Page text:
PODCAST: Should ‘cancel culture’ be a group project?
What is cancel culture and should it be a group project? Listen as the Citizen's lifestyle podcast 'Who Said That' unpacks the topic.
Chris Brown | Picture : AFP / VALERIE MACON
Apart from feminism, wokeness and the idea of a slay queen, cancel culture has become one of the most bastardized concepts thanks to social media.
And because everyone can now contribute to the meaning-making of general concepts thanks to the decentralisation of communication, the definition changes depending on who you ask about it.
The concept is villainized most by those who believe they have suffered the consequences of this social action, further complicating the concept for those who have yet to make sense of it.
LISTEN: Should ‘cancel culture’ be a group project?
What is cancel culture?
Wikipedia defines cancel culture as a phenomenon in which those who are deemed to have acted or spoken in an unacceptable manner are ostracized, boycotted or shunned.
Vox, on the other hand, views the concept primarily through the lens of pop culture describing it as the act of culturally blocked from having a prominent public platform or career.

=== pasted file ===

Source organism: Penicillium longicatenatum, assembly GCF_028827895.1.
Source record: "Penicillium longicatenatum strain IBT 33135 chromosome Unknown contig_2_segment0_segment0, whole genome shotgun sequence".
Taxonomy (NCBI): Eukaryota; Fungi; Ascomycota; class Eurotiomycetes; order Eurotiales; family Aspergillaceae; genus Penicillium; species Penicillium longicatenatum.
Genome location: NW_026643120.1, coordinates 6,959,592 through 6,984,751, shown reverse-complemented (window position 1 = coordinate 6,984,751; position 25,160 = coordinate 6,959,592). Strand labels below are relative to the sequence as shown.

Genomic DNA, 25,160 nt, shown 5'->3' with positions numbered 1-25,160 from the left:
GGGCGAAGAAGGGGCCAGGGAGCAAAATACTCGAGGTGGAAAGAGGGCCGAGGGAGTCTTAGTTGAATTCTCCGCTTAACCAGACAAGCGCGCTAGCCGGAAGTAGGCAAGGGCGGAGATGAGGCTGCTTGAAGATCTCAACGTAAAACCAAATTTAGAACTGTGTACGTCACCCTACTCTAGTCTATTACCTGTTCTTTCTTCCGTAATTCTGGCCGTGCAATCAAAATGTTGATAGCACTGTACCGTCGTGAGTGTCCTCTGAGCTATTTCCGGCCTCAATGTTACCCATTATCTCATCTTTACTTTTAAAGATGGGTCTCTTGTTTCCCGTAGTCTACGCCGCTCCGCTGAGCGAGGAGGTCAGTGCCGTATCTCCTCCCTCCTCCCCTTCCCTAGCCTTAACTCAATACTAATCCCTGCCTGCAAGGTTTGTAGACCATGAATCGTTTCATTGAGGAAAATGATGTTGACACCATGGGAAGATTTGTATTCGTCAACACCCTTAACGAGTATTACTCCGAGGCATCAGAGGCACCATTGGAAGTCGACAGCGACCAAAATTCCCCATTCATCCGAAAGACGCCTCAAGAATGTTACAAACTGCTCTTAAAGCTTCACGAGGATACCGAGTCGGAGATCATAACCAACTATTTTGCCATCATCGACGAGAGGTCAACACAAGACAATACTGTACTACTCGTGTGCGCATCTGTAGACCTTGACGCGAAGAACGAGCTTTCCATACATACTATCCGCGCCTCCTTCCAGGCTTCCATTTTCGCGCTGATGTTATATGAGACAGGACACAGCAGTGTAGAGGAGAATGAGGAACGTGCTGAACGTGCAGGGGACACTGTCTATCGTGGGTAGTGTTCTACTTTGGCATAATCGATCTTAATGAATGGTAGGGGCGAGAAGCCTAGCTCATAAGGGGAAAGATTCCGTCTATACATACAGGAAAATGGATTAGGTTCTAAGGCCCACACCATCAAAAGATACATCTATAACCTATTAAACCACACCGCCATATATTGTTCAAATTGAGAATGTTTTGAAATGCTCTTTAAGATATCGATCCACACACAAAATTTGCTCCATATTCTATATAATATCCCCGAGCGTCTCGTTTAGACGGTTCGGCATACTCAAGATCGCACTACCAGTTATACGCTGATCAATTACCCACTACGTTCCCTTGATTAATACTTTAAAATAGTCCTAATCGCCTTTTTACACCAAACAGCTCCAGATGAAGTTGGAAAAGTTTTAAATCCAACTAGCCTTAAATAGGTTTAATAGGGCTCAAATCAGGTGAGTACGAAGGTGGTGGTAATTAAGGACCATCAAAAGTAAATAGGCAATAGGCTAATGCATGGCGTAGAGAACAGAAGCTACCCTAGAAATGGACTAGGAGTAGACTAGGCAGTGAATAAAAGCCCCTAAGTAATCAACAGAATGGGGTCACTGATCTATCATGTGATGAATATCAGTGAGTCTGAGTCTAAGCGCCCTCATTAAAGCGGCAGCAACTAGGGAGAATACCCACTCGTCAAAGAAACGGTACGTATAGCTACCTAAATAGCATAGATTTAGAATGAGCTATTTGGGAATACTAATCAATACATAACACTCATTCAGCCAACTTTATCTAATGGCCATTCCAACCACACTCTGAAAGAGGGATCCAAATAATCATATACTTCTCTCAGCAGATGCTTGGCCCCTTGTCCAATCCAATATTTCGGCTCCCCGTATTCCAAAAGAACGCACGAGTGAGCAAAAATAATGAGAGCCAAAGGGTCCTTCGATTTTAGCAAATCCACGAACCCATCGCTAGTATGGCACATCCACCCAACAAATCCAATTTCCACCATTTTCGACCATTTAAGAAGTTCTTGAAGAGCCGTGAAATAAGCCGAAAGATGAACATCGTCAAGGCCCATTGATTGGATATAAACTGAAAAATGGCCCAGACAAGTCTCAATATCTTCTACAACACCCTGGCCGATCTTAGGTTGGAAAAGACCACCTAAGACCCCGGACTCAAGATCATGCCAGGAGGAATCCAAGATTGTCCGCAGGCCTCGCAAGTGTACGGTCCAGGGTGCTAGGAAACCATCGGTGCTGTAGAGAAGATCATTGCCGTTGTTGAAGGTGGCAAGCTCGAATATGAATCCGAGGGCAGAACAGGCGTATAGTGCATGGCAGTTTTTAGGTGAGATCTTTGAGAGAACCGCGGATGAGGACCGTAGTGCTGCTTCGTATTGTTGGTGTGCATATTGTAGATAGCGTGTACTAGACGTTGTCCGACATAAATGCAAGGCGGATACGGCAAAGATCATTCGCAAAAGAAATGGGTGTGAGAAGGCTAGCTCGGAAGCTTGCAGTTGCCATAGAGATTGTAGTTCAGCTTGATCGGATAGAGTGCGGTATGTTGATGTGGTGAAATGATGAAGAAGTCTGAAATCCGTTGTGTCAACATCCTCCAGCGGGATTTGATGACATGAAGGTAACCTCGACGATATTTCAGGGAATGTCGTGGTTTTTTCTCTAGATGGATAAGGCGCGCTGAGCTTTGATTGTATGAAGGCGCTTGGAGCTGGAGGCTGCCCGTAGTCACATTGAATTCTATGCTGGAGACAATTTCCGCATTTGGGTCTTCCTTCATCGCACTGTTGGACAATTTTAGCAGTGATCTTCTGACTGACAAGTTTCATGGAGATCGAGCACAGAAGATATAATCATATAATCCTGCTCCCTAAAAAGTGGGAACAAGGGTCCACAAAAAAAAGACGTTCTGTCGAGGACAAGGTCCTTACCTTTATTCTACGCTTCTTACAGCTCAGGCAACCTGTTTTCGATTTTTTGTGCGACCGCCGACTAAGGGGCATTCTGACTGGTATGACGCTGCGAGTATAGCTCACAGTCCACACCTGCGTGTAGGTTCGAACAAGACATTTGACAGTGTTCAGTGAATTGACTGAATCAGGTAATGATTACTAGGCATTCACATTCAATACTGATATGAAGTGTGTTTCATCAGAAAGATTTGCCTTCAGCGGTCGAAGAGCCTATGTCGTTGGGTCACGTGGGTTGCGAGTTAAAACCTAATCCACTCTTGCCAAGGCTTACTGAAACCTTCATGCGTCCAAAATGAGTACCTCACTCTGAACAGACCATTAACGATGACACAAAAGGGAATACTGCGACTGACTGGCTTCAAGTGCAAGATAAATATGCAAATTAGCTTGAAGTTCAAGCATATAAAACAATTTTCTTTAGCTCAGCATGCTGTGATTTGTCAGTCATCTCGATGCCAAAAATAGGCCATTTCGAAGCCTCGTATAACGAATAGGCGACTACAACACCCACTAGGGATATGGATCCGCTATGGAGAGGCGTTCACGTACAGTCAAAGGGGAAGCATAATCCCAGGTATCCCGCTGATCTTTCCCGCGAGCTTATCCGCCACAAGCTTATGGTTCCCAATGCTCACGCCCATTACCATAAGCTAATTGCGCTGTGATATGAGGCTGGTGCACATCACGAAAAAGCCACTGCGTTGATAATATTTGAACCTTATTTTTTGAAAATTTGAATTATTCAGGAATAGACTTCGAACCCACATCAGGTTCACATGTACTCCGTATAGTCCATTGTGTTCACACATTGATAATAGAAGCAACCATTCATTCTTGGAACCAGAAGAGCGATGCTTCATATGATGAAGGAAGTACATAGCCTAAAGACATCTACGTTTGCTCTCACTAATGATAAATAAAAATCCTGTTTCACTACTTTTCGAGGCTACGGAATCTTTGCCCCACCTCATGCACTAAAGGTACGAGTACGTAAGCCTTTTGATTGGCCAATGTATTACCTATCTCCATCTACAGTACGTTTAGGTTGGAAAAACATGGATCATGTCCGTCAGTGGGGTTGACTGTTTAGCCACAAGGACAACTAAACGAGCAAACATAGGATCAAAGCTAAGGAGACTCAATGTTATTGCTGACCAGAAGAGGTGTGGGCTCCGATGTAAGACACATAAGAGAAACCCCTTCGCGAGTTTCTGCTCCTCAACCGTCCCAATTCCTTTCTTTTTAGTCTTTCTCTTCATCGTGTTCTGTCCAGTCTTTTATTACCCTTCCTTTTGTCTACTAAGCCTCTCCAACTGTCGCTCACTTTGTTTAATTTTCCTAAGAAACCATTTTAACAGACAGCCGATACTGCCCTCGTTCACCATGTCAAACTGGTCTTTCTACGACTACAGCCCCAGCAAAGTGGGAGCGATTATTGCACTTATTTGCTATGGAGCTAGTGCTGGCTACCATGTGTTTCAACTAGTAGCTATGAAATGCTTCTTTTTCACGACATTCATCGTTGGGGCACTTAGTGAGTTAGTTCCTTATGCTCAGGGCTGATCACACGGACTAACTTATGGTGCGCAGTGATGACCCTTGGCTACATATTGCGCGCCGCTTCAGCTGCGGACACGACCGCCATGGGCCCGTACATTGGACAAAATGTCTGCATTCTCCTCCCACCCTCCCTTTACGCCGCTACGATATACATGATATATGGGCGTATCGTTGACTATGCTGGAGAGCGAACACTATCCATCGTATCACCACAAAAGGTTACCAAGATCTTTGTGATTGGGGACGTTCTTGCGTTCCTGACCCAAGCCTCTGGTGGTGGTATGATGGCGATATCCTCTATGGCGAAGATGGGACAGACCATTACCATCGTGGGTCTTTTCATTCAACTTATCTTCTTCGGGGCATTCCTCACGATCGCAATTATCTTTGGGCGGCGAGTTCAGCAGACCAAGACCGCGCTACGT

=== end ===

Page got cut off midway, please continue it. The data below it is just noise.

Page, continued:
“The rise of “cancel culture” and the idea of canceling someone coincides with a familiar pattern: A celebrity or other public figure does or says something offensive. A public backlash, often fueled by politically progressive social media, ensues.
“Then come the calls to cancel the person — that is, to effectively end their career or revoke their cultural cachet, whether through boycotts of their work or disciplinary action from an employer,” wrote Aja Romano for Vox in 2020.
Celebs most affected by cancel culture
There are some who believe that cancel culture has real consequences. I am not one of those people.
A lot of people often list celebrities like R. Kelly, Chris Brown and Kanye West as victims of the concept on “cancelling” someone, ignoring the real-world consequences of the heinous – and sometimes illegal things they have either said or done.
Locally, attempts to cancel celebrities like AKA (for his alleged abusive past with girlfriend Nellie Tembe), Kelly Khumalo (for her perceived involvement in the death of Senzo Meyiwa) and Jub Jub (for his litany of offences) have all proven to be an exercise in futility.
And that is primarily because large groups cannot see eye-to-eye on what stance to take against celebrities who have been involved in scandals or headline news stories that are socially impactful.
Stories about rape, murder, abuse and child molestation.
Should ‘cancel culture’ be a group project?
Ideally, for it to have the desired effect, I do believe cancel culture should be a group project. I just, however, do not see the masses showing enough unity to decide on a stance and stick by it.
Now (and most likely forever), cancel culture, will be something left up to the individual as that is the only thing any of us have any control over, ourselves and our principles.
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